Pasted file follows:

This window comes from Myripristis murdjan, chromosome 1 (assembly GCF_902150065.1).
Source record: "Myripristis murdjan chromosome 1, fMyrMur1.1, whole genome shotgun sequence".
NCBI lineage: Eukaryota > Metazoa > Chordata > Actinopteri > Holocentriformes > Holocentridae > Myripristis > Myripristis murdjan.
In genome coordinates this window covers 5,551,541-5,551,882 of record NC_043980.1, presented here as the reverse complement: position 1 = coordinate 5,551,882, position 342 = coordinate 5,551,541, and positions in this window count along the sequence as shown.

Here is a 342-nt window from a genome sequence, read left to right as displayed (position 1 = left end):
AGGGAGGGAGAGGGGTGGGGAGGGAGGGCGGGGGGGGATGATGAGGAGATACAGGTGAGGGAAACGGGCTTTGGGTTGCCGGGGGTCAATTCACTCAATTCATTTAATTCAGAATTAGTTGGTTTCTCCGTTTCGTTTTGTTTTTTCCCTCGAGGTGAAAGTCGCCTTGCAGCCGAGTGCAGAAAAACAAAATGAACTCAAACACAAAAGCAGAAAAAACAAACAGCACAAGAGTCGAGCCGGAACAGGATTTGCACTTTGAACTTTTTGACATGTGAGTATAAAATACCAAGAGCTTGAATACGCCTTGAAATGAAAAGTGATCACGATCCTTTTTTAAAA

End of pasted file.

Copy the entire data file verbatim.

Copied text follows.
This window comes from Myripristis murdjan, chromosome 1 (assembly GCF_902150065.1).
Source record: "Myripristis murdjan chromosome 1, fMyrMur1.1, whole genome shotgun sequence".
NCBI lineage: Eukaryota > Metazoa > Chordata > Actinopteri > Holocentriformes > Holocentridae > Myripristis > Myripristis murdjan.
In genome coordinates this window covers 5,551,541-5,551,882 of record NC_043980.1, presented here as the reverse complement: position 1 = coordinate 5,551,882, position 342 = coordinate 5,551,541, and positions in this window count along the sequence as shown.

Here is a 342-nt window from a genome sequence, read left to right as displayed (position 1 = left end):
AGGGAGGGAGAGGGGTGGGGAGGGAGGGCGGGGGGGGATGATGAGGAGATACAGGTGAGGGAAACGGGCTTTGGGTTGCCGGGGGTCAATTCACTCAATTCATTTAATTCAGAATTAGTTGGTTTCTCCGTTTCGTTTTGTTTTTTCCCTCGAGGTGAAAGTCGCCTTGCAGCCGAGTGCAGAAAAACAAAATGAACTCAAACACAAAAGCAGAAAAAACAAACAGCACAAGAGTCGAGCCGGAACAGGATTTGCACTTTGAACTTTTTGACATGTGAGTATAAAATACCAAGAGCTTGAATACGCCTTGAAATGAAAAGTGATCACGATCCTTTTTTAAAA